For the next two months the defenders held out against the Republican units besieging
them. Their only source of water was a cistern in the main courtyard; fortunately
they were able to fill it up, because it took the Reds some time to figure out how
to shut off the water mains. After that the hundreds of people in the fortress, many
of them non-combatants, had to rely on rainwater caught in sheets and tarps. In August
they ran low on food and had to rely on nightly stealth foraging expeditions over
the walls to raid a grocery warehouse the Nationalists knew about in town, but which
the Reds had somehow overlooked. They also had to crawl down and scavenge ammunition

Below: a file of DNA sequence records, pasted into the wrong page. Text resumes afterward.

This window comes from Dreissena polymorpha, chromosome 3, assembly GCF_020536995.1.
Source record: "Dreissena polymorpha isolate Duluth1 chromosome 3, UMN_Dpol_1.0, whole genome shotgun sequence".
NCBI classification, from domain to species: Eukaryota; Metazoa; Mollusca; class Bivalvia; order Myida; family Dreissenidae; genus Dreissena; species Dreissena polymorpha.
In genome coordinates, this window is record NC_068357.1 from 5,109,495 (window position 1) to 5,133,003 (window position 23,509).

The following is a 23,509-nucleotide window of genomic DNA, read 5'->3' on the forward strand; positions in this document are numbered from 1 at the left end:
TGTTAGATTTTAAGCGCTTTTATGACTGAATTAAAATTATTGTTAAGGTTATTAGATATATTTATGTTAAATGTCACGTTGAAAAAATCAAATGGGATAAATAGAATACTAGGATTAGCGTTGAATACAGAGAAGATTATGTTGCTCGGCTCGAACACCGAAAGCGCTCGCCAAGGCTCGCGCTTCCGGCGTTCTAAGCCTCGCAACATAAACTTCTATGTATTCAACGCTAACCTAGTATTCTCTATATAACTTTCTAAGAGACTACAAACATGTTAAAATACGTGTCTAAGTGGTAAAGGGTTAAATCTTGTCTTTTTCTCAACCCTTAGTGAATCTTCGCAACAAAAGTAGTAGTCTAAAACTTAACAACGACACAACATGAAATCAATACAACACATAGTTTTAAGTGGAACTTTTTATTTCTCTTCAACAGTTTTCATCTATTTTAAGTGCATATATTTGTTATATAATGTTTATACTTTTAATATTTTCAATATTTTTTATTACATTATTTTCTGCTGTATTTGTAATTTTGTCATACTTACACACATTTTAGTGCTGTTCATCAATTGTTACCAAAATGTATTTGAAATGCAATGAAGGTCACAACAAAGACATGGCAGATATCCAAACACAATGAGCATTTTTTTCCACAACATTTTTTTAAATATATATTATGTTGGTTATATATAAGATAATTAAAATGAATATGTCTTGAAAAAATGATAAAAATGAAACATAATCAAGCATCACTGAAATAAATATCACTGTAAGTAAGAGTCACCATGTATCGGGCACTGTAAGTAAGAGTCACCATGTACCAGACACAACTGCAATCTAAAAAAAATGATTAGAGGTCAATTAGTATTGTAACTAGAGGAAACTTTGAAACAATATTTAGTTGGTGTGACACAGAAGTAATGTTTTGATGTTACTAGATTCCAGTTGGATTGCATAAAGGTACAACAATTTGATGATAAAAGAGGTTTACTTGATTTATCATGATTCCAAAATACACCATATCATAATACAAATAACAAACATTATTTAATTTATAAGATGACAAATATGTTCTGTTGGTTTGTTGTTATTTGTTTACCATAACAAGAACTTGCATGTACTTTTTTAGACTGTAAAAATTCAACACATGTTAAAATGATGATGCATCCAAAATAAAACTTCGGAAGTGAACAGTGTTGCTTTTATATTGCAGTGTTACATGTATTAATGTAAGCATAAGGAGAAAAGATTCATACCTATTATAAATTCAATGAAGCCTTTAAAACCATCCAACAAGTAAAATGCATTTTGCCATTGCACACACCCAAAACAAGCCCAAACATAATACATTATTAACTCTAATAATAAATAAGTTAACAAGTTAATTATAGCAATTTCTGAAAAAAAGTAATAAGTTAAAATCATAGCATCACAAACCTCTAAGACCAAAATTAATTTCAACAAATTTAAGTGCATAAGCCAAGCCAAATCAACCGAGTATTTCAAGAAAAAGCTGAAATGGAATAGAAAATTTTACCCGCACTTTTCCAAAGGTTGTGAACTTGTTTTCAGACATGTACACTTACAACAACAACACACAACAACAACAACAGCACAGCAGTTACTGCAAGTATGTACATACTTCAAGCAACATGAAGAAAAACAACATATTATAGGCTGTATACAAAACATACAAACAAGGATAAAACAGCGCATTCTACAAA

by ambushing Republican sentry posts or looting the corpses of those killed in the
day's fighting. Many local residents of Toledo who had remained behind in the city
risked their lives to supply Moscardo and his men with food, ammunition, and intelligence
on the enemy's activities, and many were summarily tortured and executed because
they were suspected, rightly or wrongly, of helping the Alcazar's defenders or being
in contact with them.
In mid-September the Reds brought in a sapper unit of anarchist Asturian miners,
who tunneled beneath the walls and planted a large explosive charge which they detonated
in a massive blast, bringing down a section of the wall. Now the Reds could gain
partial entry into the Alcazar, and the fighting slowly progressed from building
to building, floor to floor, room to room. One upstairs classroom became known as
the "Chamber of Death."
In the meantime General Franco was receiving regular reconnaissance reports from